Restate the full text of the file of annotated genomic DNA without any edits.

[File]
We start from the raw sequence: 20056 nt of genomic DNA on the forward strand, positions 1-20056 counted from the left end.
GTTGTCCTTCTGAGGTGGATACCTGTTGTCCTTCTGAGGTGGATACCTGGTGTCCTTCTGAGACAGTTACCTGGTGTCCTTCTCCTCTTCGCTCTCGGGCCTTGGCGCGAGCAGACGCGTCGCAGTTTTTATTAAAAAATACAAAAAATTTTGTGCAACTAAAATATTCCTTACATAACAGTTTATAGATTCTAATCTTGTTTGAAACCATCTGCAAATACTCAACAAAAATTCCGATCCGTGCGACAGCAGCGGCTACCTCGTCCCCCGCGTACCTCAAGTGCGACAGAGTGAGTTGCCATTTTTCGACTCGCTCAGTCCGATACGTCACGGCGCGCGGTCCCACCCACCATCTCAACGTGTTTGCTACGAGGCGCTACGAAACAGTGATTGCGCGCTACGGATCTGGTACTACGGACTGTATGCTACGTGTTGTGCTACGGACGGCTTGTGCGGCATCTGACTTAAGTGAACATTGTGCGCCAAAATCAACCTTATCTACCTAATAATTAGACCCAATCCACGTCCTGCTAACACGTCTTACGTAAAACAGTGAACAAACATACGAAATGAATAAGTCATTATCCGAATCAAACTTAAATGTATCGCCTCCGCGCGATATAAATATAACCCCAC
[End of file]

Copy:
We start from the raw sequence: 20056 nt of genomic DNA on the forward strand, positions 1-20056 counted from the left end.
GTTGTCCTTCTGAGGTGGATACCTGTTGTCCTTCTGAGGTGGATACCTGGTGTCCTTCTGAGACAGTTACCTGGTGTCCTTCTCCTCTTCGCTCTCGGGCCTTGGCGCGAGCAGACGCGTCGCAGTTTTTATTAAAAAATACAAAAAATTTTGTGCAACTAAAATATTCCTTACATAACAGTTTATAGATTCTAATCTTGTTTGAAACCATCTGCAAATACTCAACAAAAATTCCGATCCGTGCGACAGCAGCGGCTACCTCGTCCCCCGCGTACCTCAAGTGCGACAGAGTGAGTTGCCATTTTTCGACTCGCTCAGTCCGATACGTCACGGCGCGCGGTCCCACCCACCATCTCAACGTGTTTGCTACGAGGCGCTACGAAACAGTGATTGCGCGCTACGGATCTGGTACTACGGACTGTATGCTACGTGTTGTGCTACGGACGGCTTGTGCGGCATCTGACTTAAGTGAACATTGTGCGCCAAAATCAACCTTATCTACCTAATAATTAGACCCAATCCACGTCCTGCTAACACGTCTTACGTAAAACAGTGAACAAACATACGAAATGAATAAGTCATTATCCGAATCAAACTTAAATGTATCGCCTCCGCGCGATATAAATATAACCCCAC